Matthew Apfel: Finding justice across borders

Pictured above: Angelo Torrealba, left, and Matthew Apfel of Apfel and Associates.

Matthew Apfel is an Arizona native who returned to set up his law practice in 2015 after practicing law in China and Washington, D.C. “My dad had his surgery practice here, and my grandparents started their business here, so it was important for me to return.,” he says.

In 2005, he received his bachelor’s degree in international affairs with a focus in Chinese politics from George Washington University and then earned his doctorate from George Washington University Law School in 2008.

He practiced law in China from 2008 to 2009 and returned to set up his first office in Washington, D.C., in 2012. But in 2010 he was approached by Richard D. Heideman of Heideman Nudelman & Kalik for a position that would shape him into the lawyer he is today.

Matthew was one of about 20 specialists in the country familiar with a very focused area of law regarding issues relating to state responsibilities. “I became the specialist for this international litigation where they were suing Iran for the Marine barracks bombing (Beirut, 1983) and Syria for the Rome and Vienna airport attacks (1985),” he says.

He remembers that Richard told him that most attorneys don’t take more than 40 depositions in their entire career. “I did depositions of every surviving marine from the Marine barracks bombing and their families – more than 100 depositions,” says Matthew. “I would have to ask them what they witnessed and what happened after that, and how it affected them and their families. It was very difficult, but it made me into the lawyer I am today by being able to have that empathy and really develop it.”

Matthew also traveled to Israel to take depositions of various members of the were prisoners in the Israeli court system.

“To this day, I have a little Marine Corp flag on my desk. That work was the most personal to me that I’ve done. It was very meaningful,” he says. “They (the Marines) were there to protect our country on a peace mission when their barracks were blown up by terrorists.”

There was a deeper personal reason for Matthew to see that these people received justice from terrorist attacks. He was a freshman in college in Washington, D.C, on Sept. 11, 2001, and lived down the street from the U.S. State Department, about 2.5 miles from the Pentagon.

“I saw the Pentagon on fire – it was very life-changing, as it was for everybody, but for me, it was very direct,” says Matthew. “After that, this was a means of trying to find some type of justice. I learned a lot about how politically things work. I learned we all can be victims in different ways of terrorism.”

These cases against Iran and Syria allowed American citizens to bring a suit in federal court against a country alleging that they were victims of a terrorist act. “Allowing them to go through having been shot or hit by shrapnel, and then being able to testify under oath in a courtroom about what you suffered can release that because you are being listened to,” Matthew explains. “You are in a formal setting being able to explain how that hurt you.” In the end, there were various settlements where the victims received compensation.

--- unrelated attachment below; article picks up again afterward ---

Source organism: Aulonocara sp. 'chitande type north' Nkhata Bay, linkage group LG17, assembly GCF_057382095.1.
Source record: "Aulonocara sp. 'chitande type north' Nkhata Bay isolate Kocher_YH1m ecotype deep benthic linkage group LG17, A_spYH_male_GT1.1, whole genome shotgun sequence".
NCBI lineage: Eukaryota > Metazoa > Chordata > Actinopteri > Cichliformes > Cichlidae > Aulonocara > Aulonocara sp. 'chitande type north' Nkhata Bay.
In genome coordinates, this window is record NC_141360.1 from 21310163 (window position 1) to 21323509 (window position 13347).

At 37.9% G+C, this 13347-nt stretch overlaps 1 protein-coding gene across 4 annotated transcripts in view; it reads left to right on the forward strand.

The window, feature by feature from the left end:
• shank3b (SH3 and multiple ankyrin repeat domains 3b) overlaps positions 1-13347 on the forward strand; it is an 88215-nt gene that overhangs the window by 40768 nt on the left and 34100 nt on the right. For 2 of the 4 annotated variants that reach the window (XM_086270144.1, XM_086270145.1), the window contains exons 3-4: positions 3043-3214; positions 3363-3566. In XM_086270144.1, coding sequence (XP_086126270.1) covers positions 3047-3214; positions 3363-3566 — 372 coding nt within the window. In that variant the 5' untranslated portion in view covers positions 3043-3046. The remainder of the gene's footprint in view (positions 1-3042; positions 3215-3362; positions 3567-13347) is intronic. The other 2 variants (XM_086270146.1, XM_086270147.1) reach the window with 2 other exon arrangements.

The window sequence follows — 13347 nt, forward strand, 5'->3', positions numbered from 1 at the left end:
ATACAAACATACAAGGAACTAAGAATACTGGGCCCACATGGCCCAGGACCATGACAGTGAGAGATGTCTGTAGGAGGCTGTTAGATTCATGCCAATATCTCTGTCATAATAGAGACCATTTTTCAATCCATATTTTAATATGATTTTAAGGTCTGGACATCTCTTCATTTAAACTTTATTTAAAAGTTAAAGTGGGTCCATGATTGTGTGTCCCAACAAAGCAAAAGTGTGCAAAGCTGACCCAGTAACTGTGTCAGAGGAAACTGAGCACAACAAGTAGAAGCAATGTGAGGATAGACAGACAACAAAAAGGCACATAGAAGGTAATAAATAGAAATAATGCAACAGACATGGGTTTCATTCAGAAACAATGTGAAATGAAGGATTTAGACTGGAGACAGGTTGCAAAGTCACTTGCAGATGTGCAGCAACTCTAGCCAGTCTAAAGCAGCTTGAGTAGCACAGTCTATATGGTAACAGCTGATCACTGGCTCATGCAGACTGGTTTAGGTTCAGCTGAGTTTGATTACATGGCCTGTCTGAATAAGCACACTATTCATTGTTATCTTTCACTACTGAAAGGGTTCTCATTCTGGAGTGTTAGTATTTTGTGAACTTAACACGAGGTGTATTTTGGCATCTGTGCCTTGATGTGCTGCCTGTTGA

In 2012, he founded his firm in Washington, D.C., because he wanted to return to the business and transactional side of law where he had started. His business grew, and he returned to Arizona to set up an office in Phoenix in 2014 and then one in Tucson in 2016.

“I realized that I enjoy working so much more in Arizona – and I missed the sunshine and the people,” Matthew says.

Mathew and his law partner, Angelo Torrealba, who, according to Matthew, “has more law degrees than I have fingers,” focus on corporate immigration. “We help people set up their companies, the structure and their trademarks, and then we can help them have their executives come over to work here in the United States.” One of their current projects is helping a robotics company from Sonora, Mexico, set up a presence in Southern Arizona.

Angelo also focuses on humanitarian protection of persons and asylum. A native of Caracas, Venezuela, Angelo represents a group of more than 1,000 students and individuals who have been targeted by the government of Venezuela.

Venezuela is suffering an economic crisis, and Venezuelans are not permitted to take money out of the country without first submitting a request to the government. The government has been canceling these requests, so the students have no way of retrieving their money, and no way to pay for their education abroad. Angelo represented these individuals in front of the Inter-American Commission on Human Rights at the Organization of American States. The OAS brings together all 35 independent states of the Americas and constitutes the main political, juridical and social governmental forum in the hemisphere.

Through their varied clientele, Matthew and Angelo have had to learn the cultural side of assisting clients, what their expectations are and how they view an attorney. “Attorneys all know the law, but being able to go that next step and use your interpersonal skills to connect and be able to help someone – that is really how you bring the ball across the finish line,” says Matthew. “I’ve been experiencing this the past couple years and piecing it all together.”

For more information on the work that Matthew and Angelo do at Apfel and Associates, P.C., visit


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